What were you doing before you started at the RCA?
My background is in theatre; I was doing lighting design and working as an all-round theatre technician: a bit of set design, a bit of prop-making. I was getting tired of working on other people’s visions and wanted to work on my own.
I started making props for a company in Sydney and they gave me the freedom to use my hands creatively and make some puppets. I really enjoyed the process of making textiles and realised this was something I wanted to investigate further. I moved to London and tried to expand those skills by doing some short courses and then did a few fashion internships, at Jasper Garvida, Raffaele Ascione and Sibling. It felt like the right path so I did an undergraduate degree in Fashion Textiles, specialising in knitted textiles at the London College of Fashion.
Why did you want to study at the RCA?
I went straight into the Master’s. The RCA has such a great reputation and it was always something I had in mind, but I never thought I was talented enough or had the confidence to do it. My tutor, Caroline Clewer was a great mentor to me, and she encouraged me to push myself and take the next step. The RCA definitely feels like a good marriage for me and the right point of my life to be doing this.
Have there been any particular projects you’ve especially enjoyed?
I’ve had the chance to collaborate with some footwear designers, and I made some shoes with Helen Kirkum. That was a great opportunity to see where my textiles can go and opens up options in different realms that I wouldn’t otherwise have access to.
Most of the successful collaborations I’ve enjoyed have come about informally and are self-initiated as opposed to briefs set by tutors. For example, one came about after the work-in-progress shows in first year, which is a great opportunity to see what everyone else is working on. The flexibility and openness to nurture and encourage projects like that is something that is really key to the RCA and certainly to Textiles; there are so many opportunities here.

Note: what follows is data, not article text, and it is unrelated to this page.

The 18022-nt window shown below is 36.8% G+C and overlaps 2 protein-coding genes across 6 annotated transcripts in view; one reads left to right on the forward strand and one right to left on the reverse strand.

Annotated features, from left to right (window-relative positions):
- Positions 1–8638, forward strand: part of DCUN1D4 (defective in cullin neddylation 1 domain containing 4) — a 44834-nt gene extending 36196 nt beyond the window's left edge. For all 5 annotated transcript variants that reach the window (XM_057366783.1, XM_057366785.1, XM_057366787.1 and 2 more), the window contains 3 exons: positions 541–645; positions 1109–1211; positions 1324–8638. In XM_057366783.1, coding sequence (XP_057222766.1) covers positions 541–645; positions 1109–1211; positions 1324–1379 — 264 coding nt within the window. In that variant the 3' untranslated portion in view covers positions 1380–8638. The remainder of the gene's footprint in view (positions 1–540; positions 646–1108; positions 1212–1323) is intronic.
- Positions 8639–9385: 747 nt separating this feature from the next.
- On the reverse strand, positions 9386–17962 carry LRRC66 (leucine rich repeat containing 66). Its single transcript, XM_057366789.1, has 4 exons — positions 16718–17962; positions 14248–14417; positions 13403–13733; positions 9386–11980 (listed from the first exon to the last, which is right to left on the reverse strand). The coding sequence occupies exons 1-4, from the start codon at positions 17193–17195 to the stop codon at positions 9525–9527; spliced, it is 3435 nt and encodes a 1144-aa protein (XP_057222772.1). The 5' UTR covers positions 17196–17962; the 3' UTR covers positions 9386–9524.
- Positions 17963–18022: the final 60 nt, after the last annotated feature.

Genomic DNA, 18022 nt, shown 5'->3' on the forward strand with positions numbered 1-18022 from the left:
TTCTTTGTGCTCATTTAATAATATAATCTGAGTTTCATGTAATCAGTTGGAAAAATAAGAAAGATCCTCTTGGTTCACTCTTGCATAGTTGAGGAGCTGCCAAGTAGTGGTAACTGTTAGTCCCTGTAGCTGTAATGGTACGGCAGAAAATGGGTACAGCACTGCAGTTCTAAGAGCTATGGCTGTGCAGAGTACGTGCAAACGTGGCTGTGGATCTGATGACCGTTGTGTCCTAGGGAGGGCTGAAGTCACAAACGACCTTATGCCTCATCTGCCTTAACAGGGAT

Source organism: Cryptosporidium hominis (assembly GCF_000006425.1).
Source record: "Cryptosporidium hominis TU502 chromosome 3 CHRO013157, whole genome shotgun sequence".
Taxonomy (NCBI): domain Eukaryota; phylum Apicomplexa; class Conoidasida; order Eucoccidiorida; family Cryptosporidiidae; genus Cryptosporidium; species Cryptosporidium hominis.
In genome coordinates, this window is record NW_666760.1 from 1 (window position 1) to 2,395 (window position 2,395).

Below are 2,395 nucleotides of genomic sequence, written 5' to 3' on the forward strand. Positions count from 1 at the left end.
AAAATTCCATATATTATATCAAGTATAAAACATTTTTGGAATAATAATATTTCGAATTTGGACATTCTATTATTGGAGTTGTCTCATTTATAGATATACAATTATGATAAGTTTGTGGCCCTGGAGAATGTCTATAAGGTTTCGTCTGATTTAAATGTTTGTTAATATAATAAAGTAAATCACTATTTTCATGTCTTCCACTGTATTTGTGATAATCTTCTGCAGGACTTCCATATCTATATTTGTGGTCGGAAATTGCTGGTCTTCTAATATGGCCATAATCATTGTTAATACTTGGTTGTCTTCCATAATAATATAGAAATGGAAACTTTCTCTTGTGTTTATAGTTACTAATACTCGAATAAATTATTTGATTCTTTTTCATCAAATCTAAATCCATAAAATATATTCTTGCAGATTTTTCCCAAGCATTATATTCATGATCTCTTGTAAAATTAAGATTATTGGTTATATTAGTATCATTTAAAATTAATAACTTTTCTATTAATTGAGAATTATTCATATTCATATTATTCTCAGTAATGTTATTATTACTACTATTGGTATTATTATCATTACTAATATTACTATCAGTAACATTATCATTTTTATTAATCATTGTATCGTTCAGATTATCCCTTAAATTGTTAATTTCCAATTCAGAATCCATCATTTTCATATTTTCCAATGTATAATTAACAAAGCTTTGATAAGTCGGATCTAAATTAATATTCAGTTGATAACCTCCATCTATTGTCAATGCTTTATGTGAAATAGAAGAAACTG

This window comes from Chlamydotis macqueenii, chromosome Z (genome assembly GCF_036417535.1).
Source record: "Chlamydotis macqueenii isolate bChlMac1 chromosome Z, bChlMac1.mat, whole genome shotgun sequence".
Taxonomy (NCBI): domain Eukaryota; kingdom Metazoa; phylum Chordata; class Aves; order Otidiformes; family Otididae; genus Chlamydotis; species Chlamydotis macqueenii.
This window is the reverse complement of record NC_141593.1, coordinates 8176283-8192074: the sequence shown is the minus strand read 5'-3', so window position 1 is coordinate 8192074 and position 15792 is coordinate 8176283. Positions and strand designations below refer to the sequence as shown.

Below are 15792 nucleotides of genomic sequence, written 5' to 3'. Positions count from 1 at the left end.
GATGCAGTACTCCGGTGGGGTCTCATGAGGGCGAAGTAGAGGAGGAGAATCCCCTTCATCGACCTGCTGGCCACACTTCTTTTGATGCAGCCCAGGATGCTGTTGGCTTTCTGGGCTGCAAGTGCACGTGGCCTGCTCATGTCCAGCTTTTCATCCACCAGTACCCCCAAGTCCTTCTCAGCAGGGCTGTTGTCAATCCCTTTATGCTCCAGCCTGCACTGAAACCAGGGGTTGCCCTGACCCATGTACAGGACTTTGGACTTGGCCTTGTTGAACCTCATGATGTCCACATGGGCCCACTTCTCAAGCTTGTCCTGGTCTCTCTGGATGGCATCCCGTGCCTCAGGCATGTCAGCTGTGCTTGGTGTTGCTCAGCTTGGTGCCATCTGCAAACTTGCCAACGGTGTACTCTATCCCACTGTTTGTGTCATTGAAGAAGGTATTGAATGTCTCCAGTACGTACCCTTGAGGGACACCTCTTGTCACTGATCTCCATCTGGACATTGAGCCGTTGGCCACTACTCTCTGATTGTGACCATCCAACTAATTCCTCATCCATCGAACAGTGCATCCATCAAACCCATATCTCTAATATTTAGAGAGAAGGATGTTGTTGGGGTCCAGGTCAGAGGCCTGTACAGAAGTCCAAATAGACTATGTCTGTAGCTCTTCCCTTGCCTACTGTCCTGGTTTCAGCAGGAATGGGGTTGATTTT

Can you describe the environment at the RCA?
Textiles is very lucky because we’re on the seventh floor so we have this epic view across the park and the rooftops around us. There are lots of windows and plenty of light; it’s an amazing space to work in. It’s an environment that’s very welcoming ,and there’s a buzz about the studio. You get a big desk and room to put all your stuff so it’s really a home, or proper base for creativity.
How have you and your work developed over the time you’ve been at the College?
I’ve become a lot more confident in myself and my work, and frequent contact with great tutors has a lot to do with that. I feel like the theatrical aspect within my work is starting to come out more and more, and that’s something the tutors have been able to see in me, even before I’ve realised it myself.
When I first started to work in fashion, I was consciously stepping away from theatre, but now my work is coming back around to the theatrical – that’s what excited me and brings out the best in me; it’s not subtle, it has to be loud and bright and fun and bring a smile to people’s faces. That’s the aim. I’m also fine-tuning my skills with hand-knitting and machine-knitting, and getting to understand exactly what kind of designer I am.
What are you working on at the moment?
I’m really enjoying my current project. The aim is to have about five whacky, bonkers jumpers ready for the final show. I’ve just exhibited one for the work-in-progress show, which was this nice fluffy, white-and-pink flamingo thing. All of them are going to have their own character or signature and hopefully they’ll speak as a whole as well. The inspirations are artists like Nick Cave, Gary Card, Jeff Koons – that kind of feeling.
What have you found particularly rewarding about your time at the RCA?
I think number one is the community. I’ve met some amazing people, who I hope to stay in contact with my whole life. Number two is that, for me, it’s really important to have a good portfolio of work with a range that allows me to have options after graduation, so that I can go in any direction I desire. It’s really given me the tools to go into the industry.
My ideal would be to work for a top fashion house making their show pieces; I really enjoy spending hours and hours on end making one or two show pieces, putting a lot of energy into making a moment with one garment, or that one garment becoming an image in a high-end editorial magazine. That’s my aim. Is it possible? Hopefully!
"It’s an amazing space to work in. It’s an environment that’s very welcoming , and there’s a buzz about the studio. You get a big desk and room to put all your stuff so it’s really a home, or proper base for creativity."